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Proposed government regulations would change how credit card payments are processed, impacting how much financial institutions can charge merchants for payment transactions.
The Credit Card Competition Act of 2023—nicknamed “Durbin 2.0” after its co-sponsor, Sen. Dick Durbin, who enacted debit card regulations following the passage of the Dodd-Frank Act in 2010—would require every credit card transaction to have two networks—one of them not Visa or Mastercard—enabled to route transactions.
Today, credit card payments are routed through payment networks, with Visa and Mastercard dominating the market. Under the proposed regulation, merchants would have the option to route transactions to other lower-cost networks (lower-cost to the merchants, that is).
Proponents of the bill argue that it will be a boon for Americans because—allegedly—“excessive” credit-card processing fees push up the cost of consumer goods.
Durbin’s first amendment to the Dodd-Frank Act (Durbin 1.0) reduced the amount of interchange fees banks could charge merchants. It was sold to the American people as a benefit to them because merchants were expected to pass along the savings.
But that didn’t happen.
Numerous studies, including some from the Federal Reserve Bank, found that merchants—in particular, Amazon, Target, and Walmart—used the savings from Durbin Amendment to pad their profits, enabling billionaires like Bezos and the Walton family to get even richer.
Consumers, meanwhile, saw their debit card rewards and free checking accounts go down the drain.
The proposed bill—as described by its sponsors—would increase competition by enabling merchants to select payment networks other than Visa and Mastercard. The real impact, however, would be just the opposite.
The government is creating a game of whack-a-mole: Increased competition in one sector will lead to diminished competition in another. As Todd Zywicki, professor at George Mason University’s Antonin Scalia Law School, recently wrote:
“By artificially pushing down interchange fees on credit cards, the bill would curb an important revenue stream for banks. Larger banks, which have gotten even bigger since Dodd-Frank was enacted, could offset such losses by selling investment advice, mortgages and other products—or by imposing new fees as they did in response to the original Durbin amendment. Small banks lack these revenue streams and would have to raise fees, curtail services or merge, fueling industry consolidation.”
It’s ironic that proposed financial regulations from sponsors who want to see large financial firms broken up will actually make them larger.
Consumers are the big losers under the proposed regulations. According to Zywicki:
“Consumers, who already face rising bank fees and reduced rewards from the first Durbin amendment, could see the return of more fees and higher interest rates. Experts warn that Durbin-Vance would put an end to popular frequent-flier and other card reward programs. Pushing the use of lesser-known card networks also might compromise consumer data security.”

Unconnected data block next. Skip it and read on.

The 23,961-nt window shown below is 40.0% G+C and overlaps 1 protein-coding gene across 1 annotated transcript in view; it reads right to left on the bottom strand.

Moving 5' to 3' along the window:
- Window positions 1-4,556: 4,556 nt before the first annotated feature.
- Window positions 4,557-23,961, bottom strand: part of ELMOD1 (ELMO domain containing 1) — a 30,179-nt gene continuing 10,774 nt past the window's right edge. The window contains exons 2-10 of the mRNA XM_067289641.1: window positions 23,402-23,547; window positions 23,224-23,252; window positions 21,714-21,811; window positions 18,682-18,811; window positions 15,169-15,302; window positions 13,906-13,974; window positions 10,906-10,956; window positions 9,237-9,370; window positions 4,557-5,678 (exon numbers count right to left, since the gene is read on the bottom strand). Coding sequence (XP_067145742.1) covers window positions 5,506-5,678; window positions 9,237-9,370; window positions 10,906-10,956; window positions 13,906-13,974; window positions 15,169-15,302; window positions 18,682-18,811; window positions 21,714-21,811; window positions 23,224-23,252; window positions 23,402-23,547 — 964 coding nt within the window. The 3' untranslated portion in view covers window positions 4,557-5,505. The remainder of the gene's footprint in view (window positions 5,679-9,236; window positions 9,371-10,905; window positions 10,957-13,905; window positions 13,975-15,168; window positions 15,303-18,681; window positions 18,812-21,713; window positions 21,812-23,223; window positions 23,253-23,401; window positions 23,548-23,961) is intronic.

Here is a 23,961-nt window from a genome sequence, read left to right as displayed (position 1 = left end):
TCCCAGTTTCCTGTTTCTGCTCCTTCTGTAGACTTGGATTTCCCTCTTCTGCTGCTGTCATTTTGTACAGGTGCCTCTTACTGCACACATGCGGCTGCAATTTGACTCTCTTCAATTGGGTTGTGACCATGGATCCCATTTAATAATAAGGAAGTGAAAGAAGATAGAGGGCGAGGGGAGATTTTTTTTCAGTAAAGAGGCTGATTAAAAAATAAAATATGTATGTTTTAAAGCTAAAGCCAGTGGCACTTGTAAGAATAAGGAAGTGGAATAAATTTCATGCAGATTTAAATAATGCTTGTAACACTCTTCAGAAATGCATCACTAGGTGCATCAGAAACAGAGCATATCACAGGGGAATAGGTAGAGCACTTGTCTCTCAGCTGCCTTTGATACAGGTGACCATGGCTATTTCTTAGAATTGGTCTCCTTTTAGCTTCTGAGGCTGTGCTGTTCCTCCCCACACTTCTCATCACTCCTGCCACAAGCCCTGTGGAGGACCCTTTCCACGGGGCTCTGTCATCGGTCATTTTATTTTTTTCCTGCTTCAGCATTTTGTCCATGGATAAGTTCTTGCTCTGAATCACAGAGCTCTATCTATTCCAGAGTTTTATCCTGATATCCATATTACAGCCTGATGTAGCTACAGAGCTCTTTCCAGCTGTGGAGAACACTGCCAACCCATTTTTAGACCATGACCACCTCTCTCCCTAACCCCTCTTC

The importance of—and the impact of the proposed regulations—on data security and fraud prevention should not be overlooked or minimized.
In a Cornerstone Advisors report titled The True Impact of Interchange Regulation: How Government Price Controls Increase Consumer Costs and Reduce Security, author Glenn Grossman points to studies that show that 79% of consumers choose credit cards as a payment option because of their data security and explains:
“Visa and MasterCard offer consumers zero liability when a transaction on their branded card is processed on their network. The advantages offered when all credit cards come down one pipe is a single view of the transactional fraud landscape. A change to this format would provide a fragmented fraud landscape. The guarantee of zero liability will be questionable because customers will never know if their card brand processed the transaction or if it was sent through an alternate network.”
A more fragmented fraud landscape will likely result in increased fraud operating costs for payment networks and issuers as utilizing multiple payment networks will force the detection of fraud to the endpoints of the payment process—merchant acquirers and the issuing bank—adding risk and cost.
If Durbin 2.0 passes, the negative impacts of regulatory whack-a-mole will be felt not just by consumers and banks, but by merchants—large and small—as well.
A higher rate of declined authorizations due to increased fraud rates will frustrate cardholders and ultimately negatively impact merchant revenue.
In addition, Cornerstone Advisors‘ Glenn Grossman opines that merchants could be negatively impacted as consumers spend less as they lose access to rewards and have to pay more in annual fees as card issuers look to recoup their revenue shortfalls.
It’s hard to believe that proponents of the new regulations—on both sides of the aisle—can’t see second order effects (i.e., unintended consequences) of the proposed rules:
Sadly, even before the second-order negative effects hit, the promised first-order benefits—lower prices for consumers—won’t be realized. With rampant “greedflation” and “wageflation” throughout the economy, merchants will have a myriad of reasons why their savings from Durbin 2.0 won’t be passed on.
As George Mason University’s Zywicki said:
“Durbin’s anti-bank and pro-competition rhetoric might have swayed Sen. Vance and other Republicans. But when shoppers choose certain market alternatives over others, that isn’t a failure of competition. The bill would give big banks and big retailers an advantage at the expense of small banks and consumers—and that is anything but pro-competition.”
For a complimentary copy of the Cornerstone Advisors report The True Impact of Interchange Regulation: How Government Price Controls Increase Consumer Costs and Reduce Security, click here.